Reducing The Risk Of Investing In Electric Vehicles For Low-Income Consumers

By Rebecca Rasch, Social Scientist at Aspen Global Change Institute

Electric vehicle charging by Zaptec via Unsplash.

While electric vehicles (EVs) are not a panacea for reducing emissions from the transportation sector, widespread adoption can be a significant step toward meeting CO2 reduction targets. In a recent study of EV adoption in China, the authors estimate that even a one percent increase in a city’s EV sales can reduce local net CO2 emissions in both the city itself and a nearby city. 

These benefits are especially salient in environmental justice (EJ) communities, where people are disproportionately burdened by environmental hazards such as smog from car exhaust, leading to higher rates of childhood and adult asthma and cardiovascular problems.

Overcoming cost barriers

While lack of charging infrastructure is a key barrier to making the EV transition across the socioeconomic divide, low-income consumers in particular are grappling with two additional barriers: vehicle purchase cost and the risk of high maintenance and repair costs. The good news is that in the U.S., policy interventions and subsidies are poised to address upfront vehicle costs. Clean vehicle tax credits, as part of the Inflation Reduction Act, provide purchasers of used models with a maximum tax credit of up to $4,000 or 30 percent off the cost of the preowned vehicle.

The potential for high repair costs, however, is more difficult to tackle. A 2023 Consumer Reports poll found that EVs are less reliable overall, compared to combustion engine vehicles. In a recent article in Business Insider, the authors note that Hertz is scaling back its EV rental fleet due to high repair costs. If an EV battery is damaged in a collision, it could cost between $5,000 and $15,000 to replace – which is especially problematic for low-income consumers. In a recent article published in the Journal of Planning Education and Research, study authors Klein, Basu, and Smart found that high repair and maintenance costs are the main reason that low-income households transition into and out of car ownership. They tend to buy used cars and, when their cars break down, they are unable to pay for repairs. Among those surveyed who lost access to their car (1,103 of 3,358 total respondents), 32 percent experienced job loss as a result, and 58 percent reported that job opportunities decreased.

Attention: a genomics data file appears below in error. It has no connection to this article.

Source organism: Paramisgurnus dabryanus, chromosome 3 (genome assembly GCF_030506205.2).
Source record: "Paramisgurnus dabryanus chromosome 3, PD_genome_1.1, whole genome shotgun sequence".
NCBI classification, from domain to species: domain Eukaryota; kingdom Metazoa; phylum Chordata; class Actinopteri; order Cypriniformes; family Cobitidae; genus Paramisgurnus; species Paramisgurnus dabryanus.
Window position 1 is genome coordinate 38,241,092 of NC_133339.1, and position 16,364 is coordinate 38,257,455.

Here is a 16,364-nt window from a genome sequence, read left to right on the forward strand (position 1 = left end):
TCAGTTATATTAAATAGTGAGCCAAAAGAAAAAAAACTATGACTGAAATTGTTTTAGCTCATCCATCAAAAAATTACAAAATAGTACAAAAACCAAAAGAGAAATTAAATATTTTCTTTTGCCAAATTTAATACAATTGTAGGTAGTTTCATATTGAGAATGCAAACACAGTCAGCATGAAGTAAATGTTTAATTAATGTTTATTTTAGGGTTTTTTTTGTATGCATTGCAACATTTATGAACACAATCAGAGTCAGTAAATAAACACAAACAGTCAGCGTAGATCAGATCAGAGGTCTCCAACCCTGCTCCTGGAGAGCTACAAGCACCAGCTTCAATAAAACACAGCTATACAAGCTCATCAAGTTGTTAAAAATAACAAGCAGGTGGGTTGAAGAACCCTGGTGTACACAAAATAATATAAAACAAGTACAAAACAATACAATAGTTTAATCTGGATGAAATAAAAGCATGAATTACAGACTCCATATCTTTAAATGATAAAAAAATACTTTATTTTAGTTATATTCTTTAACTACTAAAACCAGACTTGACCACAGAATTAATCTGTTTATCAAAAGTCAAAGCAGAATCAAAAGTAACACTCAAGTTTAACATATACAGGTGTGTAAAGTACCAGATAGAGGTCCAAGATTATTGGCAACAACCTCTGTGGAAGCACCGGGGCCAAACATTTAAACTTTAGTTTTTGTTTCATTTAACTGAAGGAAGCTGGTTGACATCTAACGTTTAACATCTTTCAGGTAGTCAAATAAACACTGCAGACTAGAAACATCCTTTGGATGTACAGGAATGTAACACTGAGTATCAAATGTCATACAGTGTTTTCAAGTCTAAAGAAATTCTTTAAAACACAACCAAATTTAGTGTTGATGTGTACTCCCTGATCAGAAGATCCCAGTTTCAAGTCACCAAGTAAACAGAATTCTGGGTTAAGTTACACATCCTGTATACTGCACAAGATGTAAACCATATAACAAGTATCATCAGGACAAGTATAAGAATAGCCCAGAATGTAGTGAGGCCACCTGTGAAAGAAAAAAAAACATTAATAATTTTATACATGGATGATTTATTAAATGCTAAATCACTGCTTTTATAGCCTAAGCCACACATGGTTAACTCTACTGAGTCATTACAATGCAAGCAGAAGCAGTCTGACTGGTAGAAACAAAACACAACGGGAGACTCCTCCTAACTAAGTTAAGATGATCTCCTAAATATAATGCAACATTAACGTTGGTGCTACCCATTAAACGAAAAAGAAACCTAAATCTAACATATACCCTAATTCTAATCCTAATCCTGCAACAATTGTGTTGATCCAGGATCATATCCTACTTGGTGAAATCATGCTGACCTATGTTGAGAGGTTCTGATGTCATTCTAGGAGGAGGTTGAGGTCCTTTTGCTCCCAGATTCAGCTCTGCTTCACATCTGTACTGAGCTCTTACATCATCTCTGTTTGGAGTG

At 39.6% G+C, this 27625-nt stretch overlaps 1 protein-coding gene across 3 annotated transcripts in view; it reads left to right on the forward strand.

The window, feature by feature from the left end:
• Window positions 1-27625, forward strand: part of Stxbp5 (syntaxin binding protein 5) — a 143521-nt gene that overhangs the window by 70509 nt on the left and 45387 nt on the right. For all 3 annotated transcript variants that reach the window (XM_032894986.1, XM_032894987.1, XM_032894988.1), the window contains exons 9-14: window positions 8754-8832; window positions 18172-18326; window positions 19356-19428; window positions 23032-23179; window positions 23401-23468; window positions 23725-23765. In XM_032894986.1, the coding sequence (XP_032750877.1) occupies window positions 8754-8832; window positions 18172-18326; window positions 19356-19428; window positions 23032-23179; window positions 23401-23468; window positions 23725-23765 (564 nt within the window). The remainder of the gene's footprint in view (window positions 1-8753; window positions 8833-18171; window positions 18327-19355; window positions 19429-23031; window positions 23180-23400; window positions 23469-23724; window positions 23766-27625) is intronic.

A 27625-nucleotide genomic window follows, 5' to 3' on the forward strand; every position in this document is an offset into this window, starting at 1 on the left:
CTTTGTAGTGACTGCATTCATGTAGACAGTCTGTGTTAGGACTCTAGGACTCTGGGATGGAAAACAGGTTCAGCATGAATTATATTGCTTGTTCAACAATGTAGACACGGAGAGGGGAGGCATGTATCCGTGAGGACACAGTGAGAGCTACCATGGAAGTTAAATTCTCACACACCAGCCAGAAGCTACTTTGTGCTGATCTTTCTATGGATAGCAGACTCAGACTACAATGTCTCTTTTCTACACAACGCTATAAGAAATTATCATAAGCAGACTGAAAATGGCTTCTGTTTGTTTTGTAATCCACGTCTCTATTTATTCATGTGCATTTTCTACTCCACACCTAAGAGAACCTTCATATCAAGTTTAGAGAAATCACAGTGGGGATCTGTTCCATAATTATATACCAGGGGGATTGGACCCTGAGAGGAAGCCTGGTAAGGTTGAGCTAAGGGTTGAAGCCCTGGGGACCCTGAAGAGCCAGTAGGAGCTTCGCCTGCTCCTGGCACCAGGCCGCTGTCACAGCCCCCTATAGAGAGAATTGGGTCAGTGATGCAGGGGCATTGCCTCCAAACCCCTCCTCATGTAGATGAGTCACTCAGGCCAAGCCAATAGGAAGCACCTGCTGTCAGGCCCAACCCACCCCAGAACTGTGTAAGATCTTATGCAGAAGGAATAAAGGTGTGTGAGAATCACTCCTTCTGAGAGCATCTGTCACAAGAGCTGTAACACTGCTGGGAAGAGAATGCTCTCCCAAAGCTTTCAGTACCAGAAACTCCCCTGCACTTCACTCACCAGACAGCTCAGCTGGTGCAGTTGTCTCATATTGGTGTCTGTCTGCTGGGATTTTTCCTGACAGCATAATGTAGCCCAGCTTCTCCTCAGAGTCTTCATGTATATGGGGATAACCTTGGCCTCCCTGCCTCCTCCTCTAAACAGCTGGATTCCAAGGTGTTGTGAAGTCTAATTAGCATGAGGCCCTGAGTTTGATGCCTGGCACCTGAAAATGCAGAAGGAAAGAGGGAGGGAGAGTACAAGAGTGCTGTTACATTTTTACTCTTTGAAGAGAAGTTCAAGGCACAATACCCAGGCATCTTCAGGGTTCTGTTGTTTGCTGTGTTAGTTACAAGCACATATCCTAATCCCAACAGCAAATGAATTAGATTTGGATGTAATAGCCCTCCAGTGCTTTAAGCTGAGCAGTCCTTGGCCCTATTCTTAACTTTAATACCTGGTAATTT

Impacts on health and well-being

Low-income households surveyed who had lost access to a car noted, too, that it impacted health care and caregiving responsibilities because they no longer had a car to access medical care or to bring children to school.

In addition, 52 percent of those surveyed reported a negative effect on their quality of life. Interestingly, for a minority, the loss of a car improved their quality of life, as they were relieved to be free of the financial burden. However, as Klein and colleagues found, 78 percent of survey respondents agreed that the vehicle purchase was “worth it.”

Figure 1. Klein et al.’s (2023) findings of the impacts of car loss and car gain on low-income households. Source: Klein et al., 2023.

Figure 1. Klein et al.’s (2023) findings of the impacts of car loss and car gain on low-income households. Source: Klein et al., 2023.

Advancing equitable policy solutions

So what are equitable policy solutions that will set society on a trajectory to reduce both transportation sector emissions and asthma in EJ communities, without overburdening the most vulnerable with the risk of losing their cars because of high repair costs?

While EV subsidies are a good way to encourage low-income households to enter the EV market, policy makers must also consider the full lifecycle costs of vehicle ownership and the risk of the most vulnerable households having to transition out of car ownership if costly maintenance and repairs are required. Strategic investments in EV adoption by institutions that can afford to incur that risk is one pathway to improving the overall affordability of EVs in the long term.